Perhaps another example to help you learn? Maybe a little harder?

Example: Solve this:

  dy dx 3y x = x

First, is this linear? Yes, as it is in the form

dy dx + P(x)y = Q(x)
where P(x) = − 3 x and Q(x) = x

So let's follow the steps:

Step 1: Substitute y = uv, and   dy dx = u dv dx + v du dx

So this:     dy dx 3y x = x
Becomes this:    u dv dx + v du dx 3uv x = x

Step 2: Factor the parts involving v

Factor v:   u dv dx + v( du dx 3u x ) = x

Step 3: Put the v term equal to zero

v term = zero:   du dx 3u x = 0
So:   du dx = 3u x

Step 4: Solve using separation of variables to find u

Separate variables:   du u = 3 dx x
Put integral sign:   du u = 3 dx x
Integrate:   ln(u) = 3 ln(x) + C
Make C = −ln(k):   ln(u) + ln(k) = 3ln(x)
Then:   uk = x3
And so:   u = x3 k

Step 5: Substitute u back into the equation at Step 2

(Remember v term equals 0 so can be ignored):   ( x3 k ) dv dx = x

Step 6: Solve this to find v

Separate variables:   dv = k x−2 dx
Put integral sign:   dv = k x−2 dx
Integrate:   v = −k x−1 + D

Step 7: Substitute into y = uv to find the solution to the original equation.

y = uv:   y = x3 k ( −k x−1 + D )
Simplify:   y = −x2 + D k x3
Replace D/k with a single constant c:   y = c x3 − x2

And it produces this nice family of curves:


y = c x3 − x2
for various values of c

And one more example, this time a hard one!

Example: Solve this:

  dy dx + 2xy= −2x3

First, is this linear? Yes, as it is in the form

dy dx + P(x)y = Q(x)
where P(x) = 2x and Q(x) = −2x3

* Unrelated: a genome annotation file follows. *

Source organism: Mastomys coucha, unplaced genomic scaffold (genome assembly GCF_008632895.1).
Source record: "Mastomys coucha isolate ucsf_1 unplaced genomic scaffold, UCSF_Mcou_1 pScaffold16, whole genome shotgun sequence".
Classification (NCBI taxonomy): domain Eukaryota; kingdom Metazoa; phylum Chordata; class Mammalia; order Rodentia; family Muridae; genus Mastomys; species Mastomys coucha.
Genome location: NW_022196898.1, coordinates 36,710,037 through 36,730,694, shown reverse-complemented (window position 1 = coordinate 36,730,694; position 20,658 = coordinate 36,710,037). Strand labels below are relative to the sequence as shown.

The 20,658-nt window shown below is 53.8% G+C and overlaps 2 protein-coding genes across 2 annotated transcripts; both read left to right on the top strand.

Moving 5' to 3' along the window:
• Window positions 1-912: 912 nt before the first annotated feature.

So let's follow the steps:

Step 1: Substitute y = uv, and   dy dx = u dv dx + v du dx

So this:     dy dx + 2xy= −2x3
Becomes this:    u dv dx + v du dx + 2xuv = −2x3

Step 2: Factor the parts involving v

Factor v:   u dv dx + v( du dx + 2xu ) = −2x3

Step 3: Put the v term equal to zero

v term = zero:   du dx + 2xu = 0

Step 4: Solve using separation of variables to find u

Separate variables:   du u = −2x dx
Put integral sign:   du u = −2 x dx
Integrate:   ln(u) = −x2 + C
Make C = −ln(k):   ln(u) + ln(k) = −x2
Then:   uk = e−x2
And so:   u = e−x2 k

Step 5: Substitute u back into the equation at Step 2

(Remember v term equals 0 so can be ignored):   ( e−x2 k ) dv dx = −2x3

Step 6: Solve this to find v

Separate variables:   dv = −2k x3 ex2 dx
Put integral sign:   dv = −2k x3 ex2 dx
Integrate:   v = oh no! this is hard!

Let's see ... we can integrate by parts... which says:

RS dx = R S dx − R' ( S dx) dx

(Side Note: we use R and S here, using u and v would just be confusing as they are already mean something else here.)

Choosing R and S is very important, this is the best choice we found:

  • R = −x2 and
  • S = 2x ex2

So let's go:

First pull out k:   v = k −2x3 ex2 dx
R = −x2 and S = 2x ex2:   v = k (−x2)(2xex2) dx
Now integrate by parts:   v = kR S dx − k R' ( S dx) dx

Put in R = −x2 and S = 2x ex2

And also R' = −2x and S dx = ex2

So it becomes:   v = −kx2 2x ex2 dx − k −2x (ex2) dx
Now Integrate:   v = −kx2 ex2 + k ex2 + D
Simplify:   v = kex2 (1−x2) + D

Step 7: Substitute into y = uv to find the solution to the original equation.

y = uv:   y = e−x2 k ( kex2 (1−x2) + D )
Simplify:   y =1−x2 + ( D k )ex2
Replace D/k with a single constant c:   y = 1−x2 + c ex2

Done!